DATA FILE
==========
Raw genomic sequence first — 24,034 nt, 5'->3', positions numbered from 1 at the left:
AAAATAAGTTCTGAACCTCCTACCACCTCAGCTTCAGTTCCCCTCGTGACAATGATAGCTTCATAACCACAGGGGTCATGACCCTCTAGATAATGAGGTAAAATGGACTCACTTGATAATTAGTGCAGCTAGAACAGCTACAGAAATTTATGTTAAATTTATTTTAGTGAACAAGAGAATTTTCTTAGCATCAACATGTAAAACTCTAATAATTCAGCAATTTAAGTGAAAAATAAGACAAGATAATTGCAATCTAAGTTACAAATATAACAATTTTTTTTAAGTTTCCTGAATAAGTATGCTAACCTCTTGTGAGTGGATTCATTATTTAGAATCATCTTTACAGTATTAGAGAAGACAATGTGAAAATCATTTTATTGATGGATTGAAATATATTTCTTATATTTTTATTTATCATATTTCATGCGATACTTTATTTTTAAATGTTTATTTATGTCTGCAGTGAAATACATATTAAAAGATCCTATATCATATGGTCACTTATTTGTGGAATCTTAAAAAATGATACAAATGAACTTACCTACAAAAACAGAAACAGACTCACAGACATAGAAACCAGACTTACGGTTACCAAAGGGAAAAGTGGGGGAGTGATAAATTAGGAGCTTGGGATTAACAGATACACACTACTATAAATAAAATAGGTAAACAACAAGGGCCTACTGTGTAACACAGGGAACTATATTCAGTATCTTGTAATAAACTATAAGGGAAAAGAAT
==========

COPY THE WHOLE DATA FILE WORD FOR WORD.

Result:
Raw genomic sequence first — 24,034 nt, 5'->3', positions numbered from 1 at the left:
AAAATAAGTTCTGAACCTCCTACCACCTCAGCTTCAGTTCCCCTCGTGACAATGATAGCTTCATAACCACAGGGGTCATGACCCTCTAGATAATGAGGTAAAATGGACTCACTTGATAATTAGTGCAGCTAGAACAGCTACAGAAATTTATGTTAAATTTATTTTAGTGAACAAGAGAATTTTCTTAGCATCAACATGTAAAACTCTAATAATTCAGCAATTTAAGTGAAAAATAAGACAAGATAATTGCAATCTAAGTTACAAATATAACAATTTTTTTTAAGTTTCCTGAATAAGTATGCTAACCTCTTGTGAGTGGATTCATTATTTAGAATCATCTTTACAGTATTAGAGAAGACAATGTGAAAATCATTTTATTGATGGATTGAAATATATTTCTTATATTTTTATTTATCATATTTCATGCGATACTTTATTTTTAAATGTTTATTTATGTCTGCAGTGAAATACATATTAAAAGATCCTATATCATATGGTCACTTATTTGTGGAATCTTAAAAAATGATACAAATGAACTTACCTACAAAAACAGAAACAGACTCACAGACATAGAAACCAGACTTACGGTTACCAAAGGGAAAAGTGGGGGAGTGATAAATTAGGAGCTTGGGATTAACAGATACACACTACTATAAATAAAATAGGTAAACAACAAGGGCCTACTGTGTAACACAGGGAACTATATTCAGTATCTTGTAATAAACTATAAGGGAAAAGAAT